DRINK

Fire Roasted Coffee Cafe: Brewing Anticipation

Written by Christie Masse

 

When Dave Cook takes a break from befriending rock gods like Gene Simmons with his band-branded, top quality artisanal coffee and chocolate bars, he is answering questions on the long awaited opening of the new Fire Roasted Coffee Company Café and Habitual Chocolate location at King and Talbot. Cook and Luis Rivas — owner of True Taco and Operations Manager of Artisans’ Group — take the pressure in stride, knowing that doing things right trumps doing things on schedule.

Fire_choc_caseThe expected opening date fell sometime in April of this year. Now, just prior to the September opening, Cook says “I’ve been mentally willing things. We’re so close I can taste it.” In a blog post concerning the delay, Cook outlines some of the challenges they’ve faced in the process including, “…insane landlords (not the current one), ridiculous lease regulations, cost overruns, funding shortfalls, construction mistakes, construction delays and tradesmen that just never show up and a plan that was developing as we went along much like the creation of a sculpture.”

Fire_habitual_awningAlong with the predictable unpredictability attached to renovating a building and expanding an established business, Cook spreads himself thin with other ventures. Owning the Artisans’ Group and overseeing both the Western Fair Farmers’ and Artisans’ Market and the Masonville Farmers’ Market, leading the fight for food trucks with Michelle Navackas (Business Development Manager of Artisan’s Group), co-writing feature articles for Roast Magazine, and traveling to coffee and cacao producing countries like Haiti to meet one-on-one with his suppliers, are just a few of the things that keep him running.

Fire_product“When we first got the space it was in rough repair. We basically had to bone it out like a chicken.” As expected with a 19th-century building, the beautiful space has a few “scars” as Cook describes it. Embracing the character of the space, the philosophy behind the décor is a mash-up of the basic level structure with high-end details. Designer Wayne DeGroot, owner of D-Cubed, has lined the contour of the café side of the space with a bar constructed of a halved walnut tree trunk that has been varnished and polished to chic perfection. The coffee bar is composed of thick repurposed barn board and the exposed duct work of the ceiling is highlighted by retro-contemporary lighting. The communal tables on the café side hold 32 seats with 10 more outside. Rick Ho of London Audio has wired the exterior for tunes, a move the city struggled with, but one Cook believes is essential to promote “café culture” in our slightly conservative city.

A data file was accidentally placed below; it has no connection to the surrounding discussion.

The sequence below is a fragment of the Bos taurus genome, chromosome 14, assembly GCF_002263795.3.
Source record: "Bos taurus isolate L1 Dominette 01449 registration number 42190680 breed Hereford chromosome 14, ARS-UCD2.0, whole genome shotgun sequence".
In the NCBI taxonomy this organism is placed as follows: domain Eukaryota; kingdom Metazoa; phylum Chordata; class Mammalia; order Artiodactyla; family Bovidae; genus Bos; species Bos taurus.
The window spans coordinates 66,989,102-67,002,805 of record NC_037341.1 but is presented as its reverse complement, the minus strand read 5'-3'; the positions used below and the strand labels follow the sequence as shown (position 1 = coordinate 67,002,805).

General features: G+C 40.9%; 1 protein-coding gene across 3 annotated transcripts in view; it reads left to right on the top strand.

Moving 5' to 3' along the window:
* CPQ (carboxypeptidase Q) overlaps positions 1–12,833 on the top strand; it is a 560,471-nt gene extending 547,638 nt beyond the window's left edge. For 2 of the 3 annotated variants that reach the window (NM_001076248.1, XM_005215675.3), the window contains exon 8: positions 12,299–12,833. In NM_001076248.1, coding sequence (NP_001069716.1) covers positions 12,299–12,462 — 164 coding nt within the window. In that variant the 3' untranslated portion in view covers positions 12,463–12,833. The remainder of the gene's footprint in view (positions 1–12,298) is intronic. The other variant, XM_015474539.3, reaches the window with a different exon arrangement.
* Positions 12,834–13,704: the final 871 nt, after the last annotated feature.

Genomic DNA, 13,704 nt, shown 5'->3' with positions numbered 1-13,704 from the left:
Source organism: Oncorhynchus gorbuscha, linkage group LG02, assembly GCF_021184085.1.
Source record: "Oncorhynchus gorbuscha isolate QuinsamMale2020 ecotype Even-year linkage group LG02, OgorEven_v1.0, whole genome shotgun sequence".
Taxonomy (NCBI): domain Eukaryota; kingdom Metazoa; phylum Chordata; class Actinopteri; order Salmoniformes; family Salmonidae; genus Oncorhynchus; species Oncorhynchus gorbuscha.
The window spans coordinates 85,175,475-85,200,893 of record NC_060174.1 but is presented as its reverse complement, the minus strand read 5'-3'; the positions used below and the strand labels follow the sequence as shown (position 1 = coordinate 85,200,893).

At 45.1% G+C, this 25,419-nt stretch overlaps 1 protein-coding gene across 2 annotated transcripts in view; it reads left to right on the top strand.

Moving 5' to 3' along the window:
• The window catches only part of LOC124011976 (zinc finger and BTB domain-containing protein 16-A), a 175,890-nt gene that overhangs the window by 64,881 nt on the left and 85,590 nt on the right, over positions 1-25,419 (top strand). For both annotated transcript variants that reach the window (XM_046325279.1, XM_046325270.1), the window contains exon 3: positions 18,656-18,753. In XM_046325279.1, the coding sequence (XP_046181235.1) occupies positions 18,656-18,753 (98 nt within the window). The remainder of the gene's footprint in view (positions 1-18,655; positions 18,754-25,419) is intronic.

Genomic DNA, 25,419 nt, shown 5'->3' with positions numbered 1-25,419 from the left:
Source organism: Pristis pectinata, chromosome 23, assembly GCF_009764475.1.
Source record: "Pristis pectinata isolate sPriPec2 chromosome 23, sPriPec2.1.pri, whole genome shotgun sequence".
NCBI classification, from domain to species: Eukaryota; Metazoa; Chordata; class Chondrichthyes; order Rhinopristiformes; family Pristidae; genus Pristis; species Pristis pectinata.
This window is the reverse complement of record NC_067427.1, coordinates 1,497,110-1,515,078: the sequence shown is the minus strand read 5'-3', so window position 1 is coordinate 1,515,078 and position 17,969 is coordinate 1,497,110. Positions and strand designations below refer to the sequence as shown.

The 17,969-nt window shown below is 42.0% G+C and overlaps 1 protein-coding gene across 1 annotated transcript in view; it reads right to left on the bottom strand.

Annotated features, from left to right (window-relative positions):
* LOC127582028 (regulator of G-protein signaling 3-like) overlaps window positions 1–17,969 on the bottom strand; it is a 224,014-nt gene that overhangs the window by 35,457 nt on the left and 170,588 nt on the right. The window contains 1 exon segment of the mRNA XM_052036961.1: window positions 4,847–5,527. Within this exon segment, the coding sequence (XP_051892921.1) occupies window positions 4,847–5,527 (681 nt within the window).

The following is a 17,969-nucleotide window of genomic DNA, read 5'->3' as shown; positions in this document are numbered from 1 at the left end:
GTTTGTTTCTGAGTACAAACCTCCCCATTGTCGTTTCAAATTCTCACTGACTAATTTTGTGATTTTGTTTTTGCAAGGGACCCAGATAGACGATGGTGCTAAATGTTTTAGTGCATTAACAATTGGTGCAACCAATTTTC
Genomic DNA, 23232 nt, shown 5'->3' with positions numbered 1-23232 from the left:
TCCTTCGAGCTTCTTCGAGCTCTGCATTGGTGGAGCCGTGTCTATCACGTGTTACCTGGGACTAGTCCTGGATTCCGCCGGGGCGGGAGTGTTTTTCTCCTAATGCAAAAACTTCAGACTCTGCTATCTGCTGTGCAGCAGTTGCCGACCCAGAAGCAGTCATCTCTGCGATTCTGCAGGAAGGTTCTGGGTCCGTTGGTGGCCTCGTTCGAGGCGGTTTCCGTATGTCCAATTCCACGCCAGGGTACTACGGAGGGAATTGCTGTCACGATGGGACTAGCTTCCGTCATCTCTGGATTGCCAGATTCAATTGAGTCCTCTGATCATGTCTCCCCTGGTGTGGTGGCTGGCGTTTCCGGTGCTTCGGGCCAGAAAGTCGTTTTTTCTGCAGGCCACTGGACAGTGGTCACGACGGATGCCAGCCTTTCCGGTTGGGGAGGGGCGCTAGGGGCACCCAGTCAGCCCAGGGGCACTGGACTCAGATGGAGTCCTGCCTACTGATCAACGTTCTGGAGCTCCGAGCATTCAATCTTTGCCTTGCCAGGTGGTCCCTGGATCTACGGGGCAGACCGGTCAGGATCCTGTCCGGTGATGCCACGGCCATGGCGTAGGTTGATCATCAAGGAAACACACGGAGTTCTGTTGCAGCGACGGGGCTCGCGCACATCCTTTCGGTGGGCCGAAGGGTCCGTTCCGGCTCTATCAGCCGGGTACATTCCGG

The café will offer simple fare from Pastry Chef Michele Lenhardt (previously of The Black Walnut Café in Wortley Village and The River Room Café at Museum London). “We don’t want to veer far from what we do,” says Cook, concerning menu options. Fresh juices, baked goods and pastries, salads, sandwiches, and late night charcuterie plates will be available to accompany the local beer and wine list.

On the south side of the space is the exposed brick and glass lined chocolate room. The production room is temperature controlled and houses two 65-pound batch chocolate grinders for the company’s bean to bar operation. Also here is the “chocolate faucet,” which tempers the chocolate to the correct degree, and is responsible for the perfectly smooth sheen of Habitual’s final product. The crew wants the public to experience the operation in its entirety, both visually and aromatically. The open exposure allows for this level of involvement. Rivas claims the chocolate smells even better than the coffee. “I grew up around chocolate in El Salvador, but never knew much about it. Through travelling I have expanded my understanding and can now do so much more with it.” Rivas explains they are looking to offer somewhat of a chocolate school in the space. “We want to change the public’s perception of chocolate through exposure and education.” According to Rivas, chocolate is full of antioxidants and provides natural energy. The facility will be able to produce 130 pounds of chocolate in 24 hours. The entire space will be available to rent out for special occasions and chocolate/coffee education to large enough groups. Through their long hours of operation, 7 a.m. to 11 p.m., they also want to accommodate event ticket holders from Budweiser Gardens, feeling they have a lot to offer pre and post concerts, games, and events.

With one eye always on the big picture, expanding this business is just the first step towards an expansion of community. With the intention of working with Budweiser Gardens and Covent Garden Market, as well as other nearby businesses, there are plans to encourage more of a night life in the King and Talbot area. With such benefits afoot, better latté than never!

Fire_CoffeeCup

 

 

The Fire Roasted Coffee Co. &

Habitual Chocolate Café

105 King Street at Talbot, London

www.fireroastedcoffee.com

and on Facebook

 

Monday to Saturday 7 am–11 pm

Sunday 9 am–5 pm

 

 

CHRISTIE MASSÉ is a graduate of the Stratford Chefs School.

About the author

Christie Masse

Christie Massé is a Stratford Chef School graduate, a local chef, and food consultant.